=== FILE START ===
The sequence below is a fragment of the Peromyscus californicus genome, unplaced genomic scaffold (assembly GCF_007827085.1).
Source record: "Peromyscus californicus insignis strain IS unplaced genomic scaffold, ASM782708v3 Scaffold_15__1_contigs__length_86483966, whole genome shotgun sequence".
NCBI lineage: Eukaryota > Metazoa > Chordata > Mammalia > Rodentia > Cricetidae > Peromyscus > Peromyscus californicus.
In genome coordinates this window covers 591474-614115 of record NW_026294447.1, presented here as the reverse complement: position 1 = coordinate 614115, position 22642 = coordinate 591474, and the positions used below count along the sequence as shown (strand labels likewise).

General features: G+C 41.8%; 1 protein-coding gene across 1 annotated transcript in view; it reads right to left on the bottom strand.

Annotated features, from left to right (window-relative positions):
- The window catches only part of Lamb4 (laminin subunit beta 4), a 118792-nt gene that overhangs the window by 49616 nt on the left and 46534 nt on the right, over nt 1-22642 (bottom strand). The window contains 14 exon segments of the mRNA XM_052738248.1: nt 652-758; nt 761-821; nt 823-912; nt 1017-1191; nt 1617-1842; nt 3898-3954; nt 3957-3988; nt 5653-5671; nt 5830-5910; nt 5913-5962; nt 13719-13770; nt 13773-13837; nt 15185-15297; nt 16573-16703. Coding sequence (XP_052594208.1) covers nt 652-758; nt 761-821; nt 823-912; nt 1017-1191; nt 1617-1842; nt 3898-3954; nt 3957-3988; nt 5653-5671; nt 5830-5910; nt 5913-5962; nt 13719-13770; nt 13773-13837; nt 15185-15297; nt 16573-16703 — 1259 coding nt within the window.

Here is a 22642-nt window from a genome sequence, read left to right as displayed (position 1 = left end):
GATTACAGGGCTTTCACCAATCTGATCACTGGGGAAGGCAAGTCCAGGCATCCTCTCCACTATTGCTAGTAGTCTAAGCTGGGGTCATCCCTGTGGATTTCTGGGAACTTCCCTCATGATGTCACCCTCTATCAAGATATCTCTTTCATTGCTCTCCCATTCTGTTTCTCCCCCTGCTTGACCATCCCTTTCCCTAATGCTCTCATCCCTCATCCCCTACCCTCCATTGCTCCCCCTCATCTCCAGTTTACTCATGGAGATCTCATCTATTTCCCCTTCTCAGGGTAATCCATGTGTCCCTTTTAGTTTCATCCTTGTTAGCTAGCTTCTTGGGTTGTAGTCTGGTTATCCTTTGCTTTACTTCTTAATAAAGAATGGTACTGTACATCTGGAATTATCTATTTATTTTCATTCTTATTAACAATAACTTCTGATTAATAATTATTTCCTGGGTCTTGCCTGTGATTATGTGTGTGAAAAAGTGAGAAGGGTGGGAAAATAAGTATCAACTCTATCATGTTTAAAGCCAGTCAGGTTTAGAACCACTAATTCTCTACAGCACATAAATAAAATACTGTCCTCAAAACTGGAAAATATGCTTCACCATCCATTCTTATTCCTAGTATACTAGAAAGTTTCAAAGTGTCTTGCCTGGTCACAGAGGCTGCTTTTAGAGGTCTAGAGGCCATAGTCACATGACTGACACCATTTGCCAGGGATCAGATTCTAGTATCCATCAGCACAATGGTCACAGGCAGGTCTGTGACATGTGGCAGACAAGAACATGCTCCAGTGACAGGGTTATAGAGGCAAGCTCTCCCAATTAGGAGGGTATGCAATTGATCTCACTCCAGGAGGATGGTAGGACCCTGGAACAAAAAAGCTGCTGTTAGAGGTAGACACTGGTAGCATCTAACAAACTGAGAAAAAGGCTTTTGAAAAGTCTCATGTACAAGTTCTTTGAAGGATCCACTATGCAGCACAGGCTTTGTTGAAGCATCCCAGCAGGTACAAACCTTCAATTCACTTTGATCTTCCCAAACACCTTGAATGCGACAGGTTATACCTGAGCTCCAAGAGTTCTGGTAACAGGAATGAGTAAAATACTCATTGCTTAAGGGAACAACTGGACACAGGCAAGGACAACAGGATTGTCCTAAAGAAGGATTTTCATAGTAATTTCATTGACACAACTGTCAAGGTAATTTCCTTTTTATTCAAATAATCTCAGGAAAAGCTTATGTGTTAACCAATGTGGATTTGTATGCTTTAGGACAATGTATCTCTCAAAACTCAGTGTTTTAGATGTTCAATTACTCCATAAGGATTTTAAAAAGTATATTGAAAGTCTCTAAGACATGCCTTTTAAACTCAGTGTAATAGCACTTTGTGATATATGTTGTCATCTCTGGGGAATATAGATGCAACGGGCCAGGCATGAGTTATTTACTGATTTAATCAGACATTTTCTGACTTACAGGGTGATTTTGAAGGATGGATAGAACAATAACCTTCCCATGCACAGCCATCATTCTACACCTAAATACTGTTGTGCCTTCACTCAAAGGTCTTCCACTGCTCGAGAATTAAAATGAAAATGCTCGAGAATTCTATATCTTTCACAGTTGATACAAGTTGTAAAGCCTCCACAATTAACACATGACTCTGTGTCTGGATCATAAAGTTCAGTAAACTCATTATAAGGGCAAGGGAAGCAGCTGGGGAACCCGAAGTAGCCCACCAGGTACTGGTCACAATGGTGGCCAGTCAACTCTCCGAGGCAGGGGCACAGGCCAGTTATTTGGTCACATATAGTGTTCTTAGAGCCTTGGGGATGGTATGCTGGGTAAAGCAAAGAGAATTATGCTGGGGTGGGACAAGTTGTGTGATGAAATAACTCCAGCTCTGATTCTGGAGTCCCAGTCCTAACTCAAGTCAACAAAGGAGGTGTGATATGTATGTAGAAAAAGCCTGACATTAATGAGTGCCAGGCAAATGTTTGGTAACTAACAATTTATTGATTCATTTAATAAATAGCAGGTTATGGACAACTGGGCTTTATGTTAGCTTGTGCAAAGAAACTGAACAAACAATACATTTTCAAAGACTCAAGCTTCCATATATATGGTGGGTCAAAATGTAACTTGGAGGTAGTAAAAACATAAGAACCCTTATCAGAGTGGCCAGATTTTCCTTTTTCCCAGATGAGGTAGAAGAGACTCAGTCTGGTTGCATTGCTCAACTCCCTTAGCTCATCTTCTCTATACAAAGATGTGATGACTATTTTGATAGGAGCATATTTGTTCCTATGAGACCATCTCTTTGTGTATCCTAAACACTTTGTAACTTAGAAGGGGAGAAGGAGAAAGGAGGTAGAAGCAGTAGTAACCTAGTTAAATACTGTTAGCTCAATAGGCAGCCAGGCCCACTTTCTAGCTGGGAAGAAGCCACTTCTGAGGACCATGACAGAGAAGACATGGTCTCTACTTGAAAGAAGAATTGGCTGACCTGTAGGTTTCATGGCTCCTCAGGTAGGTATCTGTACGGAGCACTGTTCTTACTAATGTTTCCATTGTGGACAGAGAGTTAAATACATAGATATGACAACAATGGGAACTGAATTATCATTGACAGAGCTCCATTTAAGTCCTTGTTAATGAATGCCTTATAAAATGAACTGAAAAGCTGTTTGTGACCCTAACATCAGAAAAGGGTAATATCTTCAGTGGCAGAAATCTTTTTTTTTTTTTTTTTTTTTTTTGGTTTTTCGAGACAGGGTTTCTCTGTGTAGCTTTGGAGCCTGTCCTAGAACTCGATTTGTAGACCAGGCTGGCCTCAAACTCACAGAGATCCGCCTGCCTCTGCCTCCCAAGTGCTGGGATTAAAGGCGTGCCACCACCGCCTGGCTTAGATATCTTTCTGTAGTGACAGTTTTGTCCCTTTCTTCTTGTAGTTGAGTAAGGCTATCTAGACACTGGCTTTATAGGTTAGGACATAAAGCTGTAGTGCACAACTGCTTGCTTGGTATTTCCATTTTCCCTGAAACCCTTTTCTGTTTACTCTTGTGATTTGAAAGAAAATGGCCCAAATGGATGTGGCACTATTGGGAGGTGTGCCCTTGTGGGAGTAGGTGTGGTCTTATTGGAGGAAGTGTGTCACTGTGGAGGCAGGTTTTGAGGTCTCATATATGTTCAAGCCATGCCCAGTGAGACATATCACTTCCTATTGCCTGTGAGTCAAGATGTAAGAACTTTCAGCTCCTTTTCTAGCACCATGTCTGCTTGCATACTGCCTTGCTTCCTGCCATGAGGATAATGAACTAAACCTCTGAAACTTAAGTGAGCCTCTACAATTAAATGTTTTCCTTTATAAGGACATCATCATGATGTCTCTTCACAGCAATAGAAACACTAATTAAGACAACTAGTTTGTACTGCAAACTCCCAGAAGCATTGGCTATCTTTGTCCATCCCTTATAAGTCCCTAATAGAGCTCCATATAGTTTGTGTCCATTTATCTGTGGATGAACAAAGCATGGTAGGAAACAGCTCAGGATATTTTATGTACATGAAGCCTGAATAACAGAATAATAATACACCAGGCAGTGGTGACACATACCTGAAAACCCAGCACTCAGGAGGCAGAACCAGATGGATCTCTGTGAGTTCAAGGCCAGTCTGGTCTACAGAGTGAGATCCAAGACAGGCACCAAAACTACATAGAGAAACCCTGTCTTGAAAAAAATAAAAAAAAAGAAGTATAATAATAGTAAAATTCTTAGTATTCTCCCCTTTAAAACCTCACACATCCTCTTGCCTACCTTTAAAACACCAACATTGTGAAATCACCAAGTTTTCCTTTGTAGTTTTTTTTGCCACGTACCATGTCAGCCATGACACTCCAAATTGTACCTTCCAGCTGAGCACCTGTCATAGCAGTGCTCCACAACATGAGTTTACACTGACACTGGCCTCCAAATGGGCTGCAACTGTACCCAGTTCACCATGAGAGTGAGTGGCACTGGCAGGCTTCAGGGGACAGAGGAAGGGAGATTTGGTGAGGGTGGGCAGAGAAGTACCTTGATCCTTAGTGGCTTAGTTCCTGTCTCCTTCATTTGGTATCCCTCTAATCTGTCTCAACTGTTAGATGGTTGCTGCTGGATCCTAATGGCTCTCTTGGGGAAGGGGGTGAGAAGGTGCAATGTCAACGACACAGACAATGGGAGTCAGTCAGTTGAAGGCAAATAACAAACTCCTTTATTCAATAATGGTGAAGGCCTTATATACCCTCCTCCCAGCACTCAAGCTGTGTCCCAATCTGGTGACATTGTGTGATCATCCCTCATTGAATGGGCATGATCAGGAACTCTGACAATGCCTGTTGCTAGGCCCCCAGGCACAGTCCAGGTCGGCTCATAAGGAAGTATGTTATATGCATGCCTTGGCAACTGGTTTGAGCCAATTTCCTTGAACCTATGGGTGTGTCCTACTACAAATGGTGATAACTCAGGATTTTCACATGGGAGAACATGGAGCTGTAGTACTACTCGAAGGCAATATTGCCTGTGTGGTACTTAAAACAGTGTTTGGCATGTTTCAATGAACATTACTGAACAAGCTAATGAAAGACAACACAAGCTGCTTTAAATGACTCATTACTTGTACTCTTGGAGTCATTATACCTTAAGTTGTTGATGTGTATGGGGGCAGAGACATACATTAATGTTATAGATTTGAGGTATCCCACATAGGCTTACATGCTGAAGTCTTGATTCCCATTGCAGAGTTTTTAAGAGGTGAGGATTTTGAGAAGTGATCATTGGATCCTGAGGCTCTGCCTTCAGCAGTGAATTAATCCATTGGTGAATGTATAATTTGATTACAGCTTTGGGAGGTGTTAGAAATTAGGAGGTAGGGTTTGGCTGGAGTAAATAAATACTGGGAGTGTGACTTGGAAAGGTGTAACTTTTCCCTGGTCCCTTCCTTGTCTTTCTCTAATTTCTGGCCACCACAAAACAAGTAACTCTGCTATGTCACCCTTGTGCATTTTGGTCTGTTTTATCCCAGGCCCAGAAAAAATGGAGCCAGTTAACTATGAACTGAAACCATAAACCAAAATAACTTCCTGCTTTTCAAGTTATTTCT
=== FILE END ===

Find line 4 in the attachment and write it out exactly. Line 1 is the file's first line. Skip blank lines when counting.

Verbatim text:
In genome coordinates this window covers 591474-614115 of record NW_026294447.1, presented here as the reverse complement: position 1 = coordinate 614115, position 22642 = coordinate 591474, and the positions used below count along the sequence as shown (strand labels likewise).